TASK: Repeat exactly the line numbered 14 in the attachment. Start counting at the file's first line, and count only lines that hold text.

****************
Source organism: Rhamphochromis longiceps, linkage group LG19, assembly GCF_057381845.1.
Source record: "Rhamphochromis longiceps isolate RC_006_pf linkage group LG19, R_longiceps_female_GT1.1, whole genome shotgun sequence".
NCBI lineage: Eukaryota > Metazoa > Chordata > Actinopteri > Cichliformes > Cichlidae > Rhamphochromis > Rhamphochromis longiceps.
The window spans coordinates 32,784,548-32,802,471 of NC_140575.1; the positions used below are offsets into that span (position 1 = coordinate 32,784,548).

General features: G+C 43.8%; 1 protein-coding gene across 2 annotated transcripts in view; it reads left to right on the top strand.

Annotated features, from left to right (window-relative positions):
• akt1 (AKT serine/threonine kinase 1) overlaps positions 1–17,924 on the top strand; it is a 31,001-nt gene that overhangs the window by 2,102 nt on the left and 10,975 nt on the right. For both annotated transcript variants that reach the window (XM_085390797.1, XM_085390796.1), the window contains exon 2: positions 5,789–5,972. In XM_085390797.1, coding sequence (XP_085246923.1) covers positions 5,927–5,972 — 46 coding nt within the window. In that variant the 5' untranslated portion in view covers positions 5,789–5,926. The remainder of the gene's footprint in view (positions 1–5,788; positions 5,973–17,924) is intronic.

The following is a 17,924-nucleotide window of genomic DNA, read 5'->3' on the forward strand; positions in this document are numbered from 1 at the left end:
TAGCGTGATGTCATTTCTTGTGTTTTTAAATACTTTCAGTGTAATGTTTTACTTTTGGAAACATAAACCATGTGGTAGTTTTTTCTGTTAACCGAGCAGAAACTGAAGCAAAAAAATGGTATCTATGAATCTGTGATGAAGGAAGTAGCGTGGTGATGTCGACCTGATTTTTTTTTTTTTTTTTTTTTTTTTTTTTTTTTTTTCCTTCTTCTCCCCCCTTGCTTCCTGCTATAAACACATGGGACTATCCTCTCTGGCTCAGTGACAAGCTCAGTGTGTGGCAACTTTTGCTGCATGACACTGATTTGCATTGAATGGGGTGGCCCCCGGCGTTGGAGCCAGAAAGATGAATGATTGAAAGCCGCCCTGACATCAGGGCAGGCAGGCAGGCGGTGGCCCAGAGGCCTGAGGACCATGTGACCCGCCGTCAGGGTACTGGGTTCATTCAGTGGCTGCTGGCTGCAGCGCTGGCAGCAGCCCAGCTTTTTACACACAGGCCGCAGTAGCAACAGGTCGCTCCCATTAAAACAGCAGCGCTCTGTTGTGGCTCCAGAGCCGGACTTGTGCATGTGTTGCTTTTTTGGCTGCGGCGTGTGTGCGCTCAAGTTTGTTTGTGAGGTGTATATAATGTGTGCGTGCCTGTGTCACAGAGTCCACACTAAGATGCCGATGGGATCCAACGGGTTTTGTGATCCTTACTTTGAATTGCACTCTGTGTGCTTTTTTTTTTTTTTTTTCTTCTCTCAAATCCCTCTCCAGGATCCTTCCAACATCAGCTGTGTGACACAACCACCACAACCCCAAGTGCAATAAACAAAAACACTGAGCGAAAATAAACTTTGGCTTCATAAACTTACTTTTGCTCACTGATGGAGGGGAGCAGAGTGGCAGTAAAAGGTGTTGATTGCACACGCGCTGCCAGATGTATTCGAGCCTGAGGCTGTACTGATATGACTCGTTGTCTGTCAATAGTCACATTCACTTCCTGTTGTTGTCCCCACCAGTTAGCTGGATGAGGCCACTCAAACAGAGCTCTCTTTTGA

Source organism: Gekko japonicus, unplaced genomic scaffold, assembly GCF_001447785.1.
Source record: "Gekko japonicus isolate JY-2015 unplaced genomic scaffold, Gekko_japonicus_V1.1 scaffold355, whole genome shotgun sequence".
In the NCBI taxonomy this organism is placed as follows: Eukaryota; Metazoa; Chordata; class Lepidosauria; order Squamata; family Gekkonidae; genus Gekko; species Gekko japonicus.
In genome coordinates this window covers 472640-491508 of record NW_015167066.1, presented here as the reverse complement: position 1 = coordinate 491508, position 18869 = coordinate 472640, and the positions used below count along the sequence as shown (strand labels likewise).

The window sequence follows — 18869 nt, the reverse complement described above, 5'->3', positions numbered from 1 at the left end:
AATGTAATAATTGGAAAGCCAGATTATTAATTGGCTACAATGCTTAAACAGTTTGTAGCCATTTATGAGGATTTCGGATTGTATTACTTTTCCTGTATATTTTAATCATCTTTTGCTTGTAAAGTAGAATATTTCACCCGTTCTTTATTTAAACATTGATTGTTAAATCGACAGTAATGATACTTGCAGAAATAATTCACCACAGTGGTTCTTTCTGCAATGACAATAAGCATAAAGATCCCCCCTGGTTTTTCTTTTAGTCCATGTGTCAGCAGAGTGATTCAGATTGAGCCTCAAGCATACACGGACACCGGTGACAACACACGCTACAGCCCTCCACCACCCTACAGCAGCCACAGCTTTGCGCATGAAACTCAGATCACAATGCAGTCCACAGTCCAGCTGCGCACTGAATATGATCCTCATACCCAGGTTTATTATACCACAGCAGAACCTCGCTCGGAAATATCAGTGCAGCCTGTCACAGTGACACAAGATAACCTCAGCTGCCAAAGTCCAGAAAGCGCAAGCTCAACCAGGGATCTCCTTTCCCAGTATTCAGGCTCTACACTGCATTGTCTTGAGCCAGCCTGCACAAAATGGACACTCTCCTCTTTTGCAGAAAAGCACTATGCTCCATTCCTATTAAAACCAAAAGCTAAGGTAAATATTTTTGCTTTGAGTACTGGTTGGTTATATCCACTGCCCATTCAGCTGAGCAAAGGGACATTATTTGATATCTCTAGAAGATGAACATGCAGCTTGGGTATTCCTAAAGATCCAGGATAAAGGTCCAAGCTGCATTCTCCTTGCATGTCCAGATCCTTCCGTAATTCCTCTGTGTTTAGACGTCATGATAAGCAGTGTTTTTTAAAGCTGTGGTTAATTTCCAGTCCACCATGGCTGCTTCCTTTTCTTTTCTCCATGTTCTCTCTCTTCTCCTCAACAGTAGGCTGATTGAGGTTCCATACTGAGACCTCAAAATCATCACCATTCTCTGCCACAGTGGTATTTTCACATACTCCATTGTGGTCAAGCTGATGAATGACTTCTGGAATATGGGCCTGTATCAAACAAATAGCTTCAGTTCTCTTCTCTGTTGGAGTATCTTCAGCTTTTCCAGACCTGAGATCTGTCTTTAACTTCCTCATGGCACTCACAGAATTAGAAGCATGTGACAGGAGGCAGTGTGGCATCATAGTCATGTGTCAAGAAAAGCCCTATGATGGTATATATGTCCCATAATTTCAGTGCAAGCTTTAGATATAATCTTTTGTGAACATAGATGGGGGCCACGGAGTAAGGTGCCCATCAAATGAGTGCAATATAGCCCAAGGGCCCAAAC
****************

The window sequence follows — 18869 nt, the reverse complement described above, 5'->3', positions numbered from 1 at the left end: